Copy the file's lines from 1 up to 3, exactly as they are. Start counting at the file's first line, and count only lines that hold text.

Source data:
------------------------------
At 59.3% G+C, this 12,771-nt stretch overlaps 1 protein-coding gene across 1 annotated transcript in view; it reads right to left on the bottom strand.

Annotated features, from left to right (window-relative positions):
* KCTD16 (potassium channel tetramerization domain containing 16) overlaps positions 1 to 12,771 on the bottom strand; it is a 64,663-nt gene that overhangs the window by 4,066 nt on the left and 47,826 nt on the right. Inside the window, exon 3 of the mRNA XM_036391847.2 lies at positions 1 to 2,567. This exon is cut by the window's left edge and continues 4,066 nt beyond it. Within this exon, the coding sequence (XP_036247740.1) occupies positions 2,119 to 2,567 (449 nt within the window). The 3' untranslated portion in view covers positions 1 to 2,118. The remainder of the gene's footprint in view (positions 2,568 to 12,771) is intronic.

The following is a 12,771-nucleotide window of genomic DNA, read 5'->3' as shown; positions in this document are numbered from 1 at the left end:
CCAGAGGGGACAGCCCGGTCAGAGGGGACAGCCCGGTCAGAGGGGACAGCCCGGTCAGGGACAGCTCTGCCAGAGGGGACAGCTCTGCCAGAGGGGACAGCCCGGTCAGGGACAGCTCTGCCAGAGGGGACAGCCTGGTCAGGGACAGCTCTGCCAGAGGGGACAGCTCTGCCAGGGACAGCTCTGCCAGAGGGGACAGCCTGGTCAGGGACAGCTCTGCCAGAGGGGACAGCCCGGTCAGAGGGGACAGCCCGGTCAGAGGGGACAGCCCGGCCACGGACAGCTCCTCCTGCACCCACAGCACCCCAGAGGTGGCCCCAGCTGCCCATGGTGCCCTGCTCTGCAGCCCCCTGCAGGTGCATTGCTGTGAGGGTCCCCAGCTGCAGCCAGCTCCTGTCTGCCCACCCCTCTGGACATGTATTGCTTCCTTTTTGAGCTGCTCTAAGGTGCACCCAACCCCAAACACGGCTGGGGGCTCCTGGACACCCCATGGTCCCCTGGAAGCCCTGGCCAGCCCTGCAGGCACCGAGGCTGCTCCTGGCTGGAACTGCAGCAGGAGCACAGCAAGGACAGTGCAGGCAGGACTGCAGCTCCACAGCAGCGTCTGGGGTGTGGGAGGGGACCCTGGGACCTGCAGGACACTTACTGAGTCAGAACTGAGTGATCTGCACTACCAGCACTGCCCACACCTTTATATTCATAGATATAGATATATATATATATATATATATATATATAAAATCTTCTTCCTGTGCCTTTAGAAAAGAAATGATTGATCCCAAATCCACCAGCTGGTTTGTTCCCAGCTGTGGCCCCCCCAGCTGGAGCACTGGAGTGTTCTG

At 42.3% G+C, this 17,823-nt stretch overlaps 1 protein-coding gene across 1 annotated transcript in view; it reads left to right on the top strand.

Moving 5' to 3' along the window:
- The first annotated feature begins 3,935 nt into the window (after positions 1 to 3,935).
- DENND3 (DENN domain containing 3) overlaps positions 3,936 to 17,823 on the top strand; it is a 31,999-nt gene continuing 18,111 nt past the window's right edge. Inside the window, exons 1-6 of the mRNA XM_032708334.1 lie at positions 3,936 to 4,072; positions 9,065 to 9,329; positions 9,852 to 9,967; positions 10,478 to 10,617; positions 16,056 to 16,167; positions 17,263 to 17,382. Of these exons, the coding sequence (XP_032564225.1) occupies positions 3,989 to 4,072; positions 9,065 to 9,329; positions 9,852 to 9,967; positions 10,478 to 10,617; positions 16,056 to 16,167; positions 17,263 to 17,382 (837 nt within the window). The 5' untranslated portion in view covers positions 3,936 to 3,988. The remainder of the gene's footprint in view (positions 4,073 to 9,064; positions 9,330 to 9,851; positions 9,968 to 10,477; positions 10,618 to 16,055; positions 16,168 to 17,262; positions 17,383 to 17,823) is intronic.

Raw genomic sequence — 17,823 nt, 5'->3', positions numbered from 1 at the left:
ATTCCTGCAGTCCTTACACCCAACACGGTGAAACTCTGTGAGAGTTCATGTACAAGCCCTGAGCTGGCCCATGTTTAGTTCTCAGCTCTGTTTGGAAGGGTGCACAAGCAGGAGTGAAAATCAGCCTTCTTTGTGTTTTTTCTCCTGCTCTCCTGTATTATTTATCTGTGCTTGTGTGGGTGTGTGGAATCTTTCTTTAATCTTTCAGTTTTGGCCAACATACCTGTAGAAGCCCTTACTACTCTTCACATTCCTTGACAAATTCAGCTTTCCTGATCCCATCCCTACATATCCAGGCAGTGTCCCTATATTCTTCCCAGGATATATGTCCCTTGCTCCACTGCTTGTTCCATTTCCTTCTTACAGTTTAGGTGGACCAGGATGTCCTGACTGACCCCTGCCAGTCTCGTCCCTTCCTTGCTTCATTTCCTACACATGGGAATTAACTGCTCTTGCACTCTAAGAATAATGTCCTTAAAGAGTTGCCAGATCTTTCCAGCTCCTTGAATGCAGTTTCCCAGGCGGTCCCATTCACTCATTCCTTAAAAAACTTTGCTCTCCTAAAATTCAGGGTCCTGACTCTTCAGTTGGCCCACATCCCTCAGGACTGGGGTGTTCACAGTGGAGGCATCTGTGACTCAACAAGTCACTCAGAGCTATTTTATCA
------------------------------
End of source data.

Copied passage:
At 59.3% G+C, this 12,771-nt stretch overlaps 1 protein-coding gene across 1 annotated transcript in view; it reads right to left on the bottom strand.

Annotated features, from left to right (window-relative positions):
* KCTD16 (potassium channel tetramerization domain containing 16) overlaps positions 1 to 12,771 on the bottom strand; it is a 64,663-nt gene that overhangs the window by 4,066 nt on the left and 47,826 nt on the right. Inside the window, exon 3 of the mRNA XM_036391847.2 lies at positions 1 to 2,567. This exon is cut by the window's left edge and continues 4,066 nt beyond it. Within this exon, the coding sequence (XP_036247740.1) occupies positions 2,119 to 2,567 (449 nt within the window). The 3' untranslated portion in view covers positions 1 to 2,118. The remainder of the gene's footprint in view (positions 2,568 to 12,771) is intronic.